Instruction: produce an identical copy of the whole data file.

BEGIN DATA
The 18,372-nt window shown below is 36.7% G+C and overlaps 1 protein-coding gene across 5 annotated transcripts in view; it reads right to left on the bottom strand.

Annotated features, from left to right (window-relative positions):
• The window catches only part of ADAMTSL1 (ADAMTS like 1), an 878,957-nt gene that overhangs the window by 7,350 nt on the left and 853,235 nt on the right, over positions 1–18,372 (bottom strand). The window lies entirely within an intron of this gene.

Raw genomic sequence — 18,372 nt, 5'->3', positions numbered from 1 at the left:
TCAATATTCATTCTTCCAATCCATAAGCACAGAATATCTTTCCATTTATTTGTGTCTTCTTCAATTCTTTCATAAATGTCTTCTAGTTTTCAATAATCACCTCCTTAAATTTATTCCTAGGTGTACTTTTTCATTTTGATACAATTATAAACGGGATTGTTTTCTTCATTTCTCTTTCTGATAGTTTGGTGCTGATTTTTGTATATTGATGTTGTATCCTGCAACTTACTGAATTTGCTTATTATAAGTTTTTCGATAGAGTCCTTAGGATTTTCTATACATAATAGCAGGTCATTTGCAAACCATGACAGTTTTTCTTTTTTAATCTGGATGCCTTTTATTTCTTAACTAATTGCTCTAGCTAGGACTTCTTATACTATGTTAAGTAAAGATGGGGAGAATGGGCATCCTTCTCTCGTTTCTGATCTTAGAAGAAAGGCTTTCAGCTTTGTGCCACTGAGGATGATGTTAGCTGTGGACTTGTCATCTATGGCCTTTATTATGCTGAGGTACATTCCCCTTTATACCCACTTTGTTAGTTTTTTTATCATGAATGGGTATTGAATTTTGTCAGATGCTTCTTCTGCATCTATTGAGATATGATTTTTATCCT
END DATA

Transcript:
The 18,372-nt window shown below is 36.7% G+C and overlaps 1 protein-coding gene across 5 annotated transcripts in view; it reads right to left on the bottom strand.

Annotated features, from left to right (window-relative positions):
• The window catches only part of ADAMTSL1 (ADAMTS like 1), an 878,957-nt gene that overhangs the window by 7,350 nt on the left and 853,235 nt on the right, over positions 1–18,372 (bottom strand). The window lies entirely within an intron of this gene.

Raw genomic sequence — 18,372 nt, 5'->3', positions numbered from 1 at the left:
TCAATATTCATTCTTCCAATCCATAAGCACAGAATATCTTTCCATTTATTTGTGTCTTCTTCAATTCTTTCATAAATGTCTTCTAGTTTTCAATAATCACCTCCTTAAATTTATTCCTAGGTGTACTTTTTCATTTTGATACAATTATAAACGGGATTGTTTTCTTCATTTCTCTTTCTGATAGTTTGGTGCTGATTTTTGTATATTGATGTTGTATCCTGCAACTTACTGAATTTGCTTATTATAAGTTTTTCGATAGAGTCCTTAGGATTTTCTATACATAATAGCAGGTCATTTGCAAACCATGACAGTTTTTCTTTTTTAATCTGGATGCCTTTTATTTCTTAACTAATTGCTCTAGCTAGGACTTCTTATACTATGTTAAGTAAAGATGGGGAGAATGGGCATCCTTCTCTCGTTTCTGATCTTAGAAGAAAGGCTTTCAGCTTTGTGCCACTGAGGATGATGTTAGCTGTGGACTTGTCATCTATGGCCTTTATTATGCTGAGGTACATTCCCCTTTATACCCACTTTGTTAGTTTTTTTATCATGAATGGGTATTGAATTTTGTCAGATGCTTCTTCTGCATCTATTGAGATATGATTTTTATCCT